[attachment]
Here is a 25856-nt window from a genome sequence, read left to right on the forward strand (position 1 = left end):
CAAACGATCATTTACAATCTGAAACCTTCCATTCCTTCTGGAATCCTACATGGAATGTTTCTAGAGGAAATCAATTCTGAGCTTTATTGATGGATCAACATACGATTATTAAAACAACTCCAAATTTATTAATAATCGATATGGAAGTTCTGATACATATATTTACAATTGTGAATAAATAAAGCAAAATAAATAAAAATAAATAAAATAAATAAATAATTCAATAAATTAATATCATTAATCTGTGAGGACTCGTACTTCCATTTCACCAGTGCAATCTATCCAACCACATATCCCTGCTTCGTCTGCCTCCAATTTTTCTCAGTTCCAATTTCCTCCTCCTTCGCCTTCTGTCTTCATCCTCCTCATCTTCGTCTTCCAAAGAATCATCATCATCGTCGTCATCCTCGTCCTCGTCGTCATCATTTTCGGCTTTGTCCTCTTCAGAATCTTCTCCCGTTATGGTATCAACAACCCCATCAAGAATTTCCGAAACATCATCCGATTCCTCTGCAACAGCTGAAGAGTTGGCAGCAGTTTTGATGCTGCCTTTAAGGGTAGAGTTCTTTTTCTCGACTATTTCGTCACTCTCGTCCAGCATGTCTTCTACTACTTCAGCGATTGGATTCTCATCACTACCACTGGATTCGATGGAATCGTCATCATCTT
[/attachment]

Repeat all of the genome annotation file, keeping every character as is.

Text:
Here is a 25856-nt window from a genome sequence, read left to right on the forward strand (position 1 = left end):
CAAACGATCATTTACAATCTGAAACCTTCCATTCCTTCTGGAATCCTACATGGAATGTTTCTAGAGGAAATCAATTCTGAGCTTTATTGATGGATCAACATACGATTATTAAAACAACTCCAAATTTATTAATAATCGATATGGAAGTTCTGATACATATATTTACAATTGTGAATAAATAAAGCAAAATAAATAAAAATAAATAAAATAAATAAATAATTCAATAAATTAATATCATTAATCTGTGAGGACTCGTACTTCCATTTCACCAGTGCAATCTATCCAACCACATATCCCTGCTTCGTCTGCCTCCAATTTTTCTCAGTTCCAATTTCCTCCTCCTTCGCCTTCTGTCTTCATCCTCCTCATCTTCGTCTTCCAAAGAATCATCATCATCGTCGTCATCCTCGTCCTCGTCGTCATCATTTTCGGCTTTGTCCTCTTCAGAATCTTCTCCCGTTATGGTATCAACAACCCCATCAAGAATTTCCGAAACATCATCCGATTCCTCTGCAACAGCTGAAGAGTTGGCAGCAGTTTTGATGCTGCCTTTAAGGGTAGAGTTCTTTTTCTCGACTATTTCGTCACTCTCGTCCAGCATGTCTTCTACTACTTCAGCGATTGGATTCTCATCACTACCACTGGATTCGATGGAATCGTCATCATCTT